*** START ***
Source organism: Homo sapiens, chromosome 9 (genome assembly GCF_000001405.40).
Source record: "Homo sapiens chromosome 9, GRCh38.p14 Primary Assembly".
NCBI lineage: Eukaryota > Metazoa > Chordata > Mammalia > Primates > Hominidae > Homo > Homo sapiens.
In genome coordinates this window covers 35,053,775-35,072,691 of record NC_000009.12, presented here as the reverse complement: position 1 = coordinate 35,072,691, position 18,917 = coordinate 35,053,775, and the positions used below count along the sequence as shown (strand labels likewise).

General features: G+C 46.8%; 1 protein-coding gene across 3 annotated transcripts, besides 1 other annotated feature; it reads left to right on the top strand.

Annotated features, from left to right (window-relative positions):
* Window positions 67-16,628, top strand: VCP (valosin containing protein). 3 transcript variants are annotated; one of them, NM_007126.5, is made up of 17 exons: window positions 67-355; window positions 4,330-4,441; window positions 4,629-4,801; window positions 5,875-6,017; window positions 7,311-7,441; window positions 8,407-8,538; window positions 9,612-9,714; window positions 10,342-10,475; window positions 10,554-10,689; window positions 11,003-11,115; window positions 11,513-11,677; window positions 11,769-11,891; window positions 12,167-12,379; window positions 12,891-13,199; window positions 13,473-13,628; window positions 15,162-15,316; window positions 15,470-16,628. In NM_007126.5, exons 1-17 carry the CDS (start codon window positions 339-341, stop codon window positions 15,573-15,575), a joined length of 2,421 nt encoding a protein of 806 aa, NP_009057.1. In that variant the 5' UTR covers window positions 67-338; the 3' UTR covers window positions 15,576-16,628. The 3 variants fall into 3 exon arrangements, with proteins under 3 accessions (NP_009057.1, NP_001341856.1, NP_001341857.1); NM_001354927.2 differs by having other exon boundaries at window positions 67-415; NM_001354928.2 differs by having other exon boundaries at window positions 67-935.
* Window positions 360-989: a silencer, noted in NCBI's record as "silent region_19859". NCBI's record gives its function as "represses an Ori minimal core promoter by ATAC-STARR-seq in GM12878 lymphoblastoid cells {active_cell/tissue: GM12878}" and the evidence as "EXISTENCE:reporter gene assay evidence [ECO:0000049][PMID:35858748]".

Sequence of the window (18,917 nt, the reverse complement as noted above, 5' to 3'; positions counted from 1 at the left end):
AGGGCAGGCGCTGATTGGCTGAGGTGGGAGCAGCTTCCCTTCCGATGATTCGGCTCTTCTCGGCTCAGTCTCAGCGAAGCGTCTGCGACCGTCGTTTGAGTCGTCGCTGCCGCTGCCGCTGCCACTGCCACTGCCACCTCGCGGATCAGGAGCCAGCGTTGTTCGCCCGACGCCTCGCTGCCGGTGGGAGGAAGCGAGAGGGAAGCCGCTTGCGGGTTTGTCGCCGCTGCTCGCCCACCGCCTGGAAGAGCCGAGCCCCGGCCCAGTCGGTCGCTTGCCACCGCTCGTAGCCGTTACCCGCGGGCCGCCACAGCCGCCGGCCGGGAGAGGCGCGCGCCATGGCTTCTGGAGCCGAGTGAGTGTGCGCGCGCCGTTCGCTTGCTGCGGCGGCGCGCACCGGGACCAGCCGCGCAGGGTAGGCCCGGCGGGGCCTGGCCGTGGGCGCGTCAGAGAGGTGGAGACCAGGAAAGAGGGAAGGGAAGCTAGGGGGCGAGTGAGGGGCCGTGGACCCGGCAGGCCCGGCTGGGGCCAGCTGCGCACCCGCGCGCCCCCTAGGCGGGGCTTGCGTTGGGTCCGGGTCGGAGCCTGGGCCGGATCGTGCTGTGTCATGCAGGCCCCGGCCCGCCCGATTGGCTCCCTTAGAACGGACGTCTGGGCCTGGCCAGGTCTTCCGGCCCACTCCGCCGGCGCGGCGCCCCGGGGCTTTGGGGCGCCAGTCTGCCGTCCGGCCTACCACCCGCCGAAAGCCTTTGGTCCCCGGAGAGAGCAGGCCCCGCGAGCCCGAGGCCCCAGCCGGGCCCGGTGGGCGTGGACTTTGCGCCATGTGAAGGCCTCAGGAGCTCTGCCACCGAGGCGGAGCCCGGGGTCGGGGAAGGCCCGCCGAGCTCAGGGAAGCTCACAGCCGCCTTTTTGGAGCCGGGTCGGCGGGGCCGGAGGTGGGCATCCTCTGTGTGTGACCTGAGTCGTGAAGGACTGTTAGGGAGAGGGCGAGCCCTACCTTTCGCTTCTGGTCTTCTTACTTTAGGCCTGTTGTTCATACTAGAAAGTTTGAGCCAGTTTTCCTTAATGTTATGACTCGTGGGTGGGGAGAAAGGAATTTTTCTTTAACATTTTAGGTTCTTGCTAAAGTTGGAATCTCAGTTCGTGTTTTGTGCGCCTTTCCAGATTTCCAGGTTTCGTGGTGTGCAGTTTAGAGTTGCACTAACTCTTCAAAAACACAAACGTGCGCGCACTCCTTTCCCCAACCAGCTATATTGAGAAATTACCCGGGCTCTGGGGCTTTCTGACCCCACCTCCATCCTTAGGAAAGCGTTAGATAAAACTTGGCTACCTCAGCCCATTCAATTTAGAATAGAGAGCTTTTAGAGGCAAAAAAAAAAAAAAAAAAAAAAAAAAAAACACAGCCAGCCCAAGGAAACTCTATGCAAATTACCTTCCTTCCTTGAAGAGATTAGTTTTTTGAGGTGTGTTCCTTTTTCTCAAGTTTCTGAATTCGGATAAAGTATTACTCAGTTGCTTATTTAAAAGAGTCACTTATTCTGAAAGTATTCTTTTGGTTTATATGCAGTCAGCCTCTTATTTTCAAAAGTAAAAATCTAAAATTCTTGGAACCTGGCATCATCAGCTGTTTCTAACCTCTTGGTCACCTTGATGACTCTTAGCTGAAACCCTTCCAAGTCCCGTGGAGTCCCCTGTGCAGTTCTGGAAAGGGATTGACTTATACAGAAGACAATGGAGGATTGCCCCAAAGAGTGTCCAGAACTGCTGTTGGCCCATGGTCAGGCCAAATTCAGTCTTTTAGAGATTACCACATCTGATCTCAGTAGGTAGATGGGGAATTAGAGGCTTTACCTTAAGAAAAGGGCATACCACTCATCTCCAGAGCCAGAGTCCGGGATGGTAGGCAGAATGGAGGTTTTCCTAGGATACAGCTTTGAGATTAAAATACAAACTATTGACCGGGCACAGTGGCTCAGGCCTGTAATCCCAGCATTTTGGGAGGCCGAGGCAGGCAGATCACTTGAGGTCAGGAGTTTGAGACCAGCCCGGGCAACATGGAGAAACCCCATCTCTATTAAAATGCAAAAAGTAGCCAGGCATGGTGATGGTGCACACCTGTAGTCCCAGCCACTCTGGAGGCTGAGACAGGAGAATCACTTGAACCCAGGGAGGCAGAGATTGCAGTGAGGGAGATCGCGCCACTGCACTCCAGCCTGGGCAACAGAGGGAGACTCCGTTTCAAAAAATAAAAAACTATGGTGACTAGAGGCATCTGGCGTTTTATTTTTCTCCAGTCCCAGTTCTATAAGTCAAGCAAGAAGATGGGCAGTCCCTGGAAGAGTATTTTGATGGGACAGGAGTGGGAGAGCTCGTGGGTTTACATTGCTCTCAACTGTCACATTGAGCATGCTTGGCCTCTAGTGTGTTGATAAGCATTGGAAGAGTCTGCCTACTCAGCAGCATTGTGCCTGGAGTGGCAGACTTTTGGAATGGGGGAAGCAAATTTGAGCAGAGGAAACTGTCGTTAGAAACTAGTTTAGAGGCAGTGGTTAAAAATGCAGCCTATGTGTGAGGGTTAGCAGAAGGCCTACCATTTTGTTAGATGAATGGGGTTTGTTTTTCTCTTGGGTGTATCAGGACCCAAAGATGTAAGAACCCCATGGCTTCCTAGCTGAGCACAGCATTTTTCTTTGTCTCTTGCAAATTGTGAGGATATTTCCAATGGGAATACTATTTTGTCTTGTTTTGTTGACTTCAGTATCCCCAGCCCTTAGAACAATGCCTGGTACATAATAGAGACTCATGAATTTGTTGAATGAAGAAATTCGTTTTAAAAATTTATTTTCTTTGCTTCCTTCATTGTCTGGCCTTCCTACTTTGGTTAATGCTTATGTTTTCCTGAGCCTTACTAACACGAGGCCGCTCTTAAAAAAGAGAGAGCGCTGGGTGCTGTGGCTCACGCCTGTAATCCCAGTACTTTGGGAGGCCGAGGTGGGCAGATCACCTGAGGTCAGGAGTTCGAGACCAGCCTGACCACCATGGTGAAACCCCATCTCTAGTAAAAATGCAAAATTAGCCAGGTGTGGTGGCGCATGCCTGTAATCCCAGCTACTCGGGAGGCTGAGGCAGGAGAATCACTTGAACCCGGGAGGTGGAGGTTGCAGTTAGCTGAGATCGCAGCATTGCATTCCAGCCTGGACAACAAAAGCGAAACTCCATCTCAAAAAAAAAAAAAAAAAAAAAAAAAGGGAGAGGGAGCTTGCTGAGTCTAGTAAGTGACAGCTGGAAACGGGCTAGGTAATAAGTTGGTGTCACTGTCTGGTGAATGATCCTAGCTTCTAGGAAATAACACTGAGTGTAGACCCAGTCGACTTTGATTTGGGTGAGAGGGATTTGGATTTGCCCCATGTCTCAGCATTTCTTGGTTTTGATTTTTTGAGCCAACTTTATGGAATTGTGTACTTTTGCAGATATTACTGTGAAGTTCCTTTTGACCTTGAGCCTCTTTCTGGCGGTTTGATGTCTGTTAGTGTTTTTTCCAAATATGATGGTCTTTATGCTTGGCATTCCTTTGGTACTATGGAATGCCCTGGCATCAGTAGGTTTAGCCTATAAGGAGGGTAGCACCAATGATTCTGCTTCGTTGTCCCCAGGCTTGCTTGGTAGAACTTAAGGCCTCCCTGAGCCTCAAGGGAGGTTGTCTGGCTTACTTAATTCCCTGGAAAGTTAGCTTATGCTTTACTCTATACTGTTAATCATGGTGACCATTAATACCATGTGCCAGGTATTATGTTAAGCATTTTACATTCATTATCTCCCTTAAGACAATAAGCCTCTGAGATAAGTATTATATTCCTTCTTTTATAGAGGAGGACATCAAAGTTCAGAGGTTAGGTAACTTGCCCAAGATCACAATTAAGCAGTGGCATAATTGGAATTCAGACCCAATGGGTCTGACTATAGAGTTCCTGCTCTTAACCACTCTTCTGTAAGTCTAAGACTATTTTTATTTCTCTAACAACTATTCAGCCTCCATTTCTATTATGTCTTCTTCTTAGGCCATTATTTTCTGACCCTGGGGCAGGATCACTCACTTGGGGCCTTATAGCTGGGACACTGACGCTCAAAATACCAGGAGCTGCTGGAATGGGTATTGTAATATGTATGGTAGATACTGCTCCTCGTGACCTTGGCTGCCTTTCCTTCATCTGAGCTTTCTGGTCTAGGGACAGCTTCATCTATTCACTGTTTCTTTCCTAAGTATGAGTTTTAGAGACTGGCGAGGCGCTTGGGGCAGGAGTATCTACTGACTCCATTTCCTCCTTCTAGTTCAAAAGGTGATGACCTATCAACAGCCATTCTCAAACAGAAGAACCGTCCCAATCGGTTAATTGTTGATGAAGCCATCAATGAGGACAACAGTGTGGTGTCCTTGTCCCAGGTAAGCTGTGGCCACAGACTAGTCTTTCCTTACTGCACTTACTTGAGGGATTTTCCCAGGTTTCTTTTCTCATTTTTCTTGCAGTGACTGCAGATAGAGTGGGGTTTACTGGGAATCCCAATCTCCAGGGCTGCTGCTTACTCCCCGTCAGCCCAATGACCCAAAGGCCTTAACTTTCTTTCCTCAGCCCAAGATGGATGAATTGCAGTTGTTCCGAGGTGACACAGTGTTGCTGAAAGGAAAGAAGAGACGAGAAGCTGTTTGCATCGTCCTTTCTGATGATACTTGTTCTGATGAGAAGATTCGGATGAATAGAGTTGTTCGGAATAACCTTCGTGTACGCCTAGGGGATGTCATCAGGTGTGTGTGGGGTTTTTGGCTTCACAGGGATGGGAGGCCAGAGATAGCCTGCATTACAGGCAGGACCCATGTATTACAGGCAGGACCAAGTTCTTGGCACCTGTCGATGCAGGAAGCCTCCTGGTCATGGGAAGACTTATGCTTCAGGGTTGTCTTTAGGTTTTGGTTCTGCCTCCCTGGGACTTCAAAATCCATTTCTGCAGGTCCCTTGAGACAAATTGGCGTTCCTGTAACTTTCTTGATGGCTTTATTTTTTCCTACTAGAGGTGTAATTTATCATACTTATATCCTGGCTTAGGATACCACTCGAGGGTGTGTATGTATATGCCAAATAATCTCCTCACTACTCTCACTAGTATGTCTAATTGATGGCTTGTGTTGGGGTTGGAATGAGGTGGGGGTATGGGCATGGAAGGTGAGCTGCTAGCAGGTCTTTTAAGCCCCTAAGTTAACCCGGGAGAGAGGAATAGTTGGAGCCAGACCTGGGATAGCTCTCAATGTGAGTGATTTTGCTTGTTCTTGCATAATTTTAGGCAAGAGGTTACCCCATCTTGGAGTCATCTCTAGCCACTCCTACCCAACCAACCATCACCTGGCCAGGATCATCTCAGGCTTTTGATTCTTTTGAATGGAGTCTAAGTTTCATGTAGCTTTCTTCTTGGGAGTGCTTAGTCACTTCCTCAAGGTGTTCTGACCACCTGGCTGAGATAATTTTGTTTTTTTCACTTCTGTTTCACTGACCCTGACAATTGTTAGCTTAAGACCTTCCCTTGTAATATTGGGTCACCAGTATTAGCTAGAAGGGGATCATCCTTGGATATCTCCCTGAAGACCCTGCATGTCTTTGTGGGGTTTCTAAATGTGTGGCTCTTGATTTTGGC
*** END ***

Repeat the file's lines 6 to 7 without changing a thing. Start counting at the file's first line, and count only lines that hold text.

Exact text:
Annotated features, from left to right (window-relative positions):
* Window positions 67-16,628, top strand: VCP (valosin containing protein). 3 transcript variants are annotated; one of them, NM_007126.5, is made up of 17 exons: window positions 67-355; window positions 4,330-4,441; window positions 4,629-4,801; window positions 5,875-6,017; window positions 7,311-7,441; window positions 8,407-8,538; window positions 9,612-9,714; window positions 10,342-10,475; window positions 10,554-10,689; window positions 11,003-11,115; window positions 11,513-11,677; window positions 11,769-11,891; window positions 12,167-12,379; window positions 12,891-13,199; window positions 13,473-13,628; window positions 15,162-15,316; window positions 15,470-16,628. In NM_007126.5, exons 1-17 carry the CDS (start codon window positions 339-341, stop codon window positions 15,573-15,575), a joined length of 2,421 nt encoding a protein of 806 aa, NP_009057.1. In that variant the 5' UTR covers window positions 67-338; the 3' UTR covers window positions 15,576-16,628. The 3 variants fall into 3 exon arrangements, with proteins under 3 accessions (NP_009057.1, NP_001341856.1, NP_001341857.1); NM_001354927.2 differs by having other exon boundaries at window positions 67-415; NM_001354928.2 differs by having other exon boundaries at window positions 67-935.